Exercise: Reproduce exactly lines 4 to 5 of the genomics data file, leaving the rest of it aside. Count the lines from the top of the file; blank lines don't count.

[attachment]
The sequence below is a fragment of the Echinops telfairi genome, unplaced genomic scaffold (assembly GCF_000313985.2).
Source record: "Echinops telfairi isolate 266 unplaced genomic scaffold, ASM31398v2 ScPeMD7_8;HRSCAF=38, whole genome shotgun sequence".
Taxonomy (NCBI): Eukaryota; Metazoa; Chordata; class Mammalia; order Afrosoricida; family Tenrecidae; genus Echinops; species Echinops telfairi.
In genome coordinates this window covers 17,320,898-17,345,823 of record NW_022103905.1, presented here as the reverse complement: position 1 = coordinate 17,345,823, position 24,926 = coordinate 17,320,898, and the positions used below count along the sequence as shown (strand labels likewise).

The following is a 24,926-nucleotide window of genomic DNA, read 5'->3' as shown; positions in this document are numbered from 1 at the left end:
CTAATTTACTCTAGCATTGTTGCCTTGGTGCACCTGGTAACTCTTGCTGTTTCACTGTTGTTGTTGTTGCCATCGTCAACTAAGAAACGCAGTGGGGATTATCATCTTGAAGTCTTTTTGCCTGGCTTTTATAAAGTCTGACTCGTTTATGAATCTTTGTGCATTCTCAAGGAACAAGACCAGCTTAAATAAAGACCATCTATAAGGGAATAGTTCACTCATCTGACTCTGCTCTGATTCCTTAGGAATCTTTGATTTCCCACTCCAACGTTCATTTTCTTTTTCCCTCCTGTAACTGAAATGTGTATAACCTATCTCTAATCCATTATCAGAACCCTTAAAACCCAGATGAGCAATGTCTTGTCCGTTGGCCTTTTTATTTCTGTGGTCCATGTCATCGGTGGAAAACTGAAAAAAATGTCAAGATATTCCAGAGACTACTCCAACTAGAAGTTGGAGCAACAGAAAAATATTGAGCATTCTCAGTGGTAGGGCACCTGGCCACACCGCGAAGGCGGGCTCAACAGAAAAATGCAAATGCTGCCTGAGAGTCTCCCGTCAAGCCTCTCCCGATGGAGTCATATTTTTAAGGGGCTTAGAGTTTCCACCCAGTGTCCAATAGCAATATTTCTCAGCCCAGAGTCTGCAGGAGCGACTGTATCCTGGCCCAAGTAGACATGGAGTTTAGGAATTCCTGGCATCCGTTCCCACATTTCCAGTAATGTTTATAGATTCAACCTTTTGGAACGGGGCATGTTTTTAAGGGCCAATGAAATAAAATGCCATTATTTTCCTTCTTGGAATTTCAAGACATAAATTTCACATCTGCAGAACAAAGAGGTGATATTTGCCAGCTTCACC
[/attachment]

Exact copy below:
In genome coordinates this window covers 17,320,898-17,345,823 of record NW_022103905.1, presented here as the reverse complement: position 1 = coordinate 17,345,823, position 24,926 = coordinate 17,320,898, and the positions used below count along the sequence as shown (strand labels likewise).

The following is a 24,926-nucleotide window of genomic DNA, read 5'->3' as shown; positions in this document are numbered from 1 at the left end: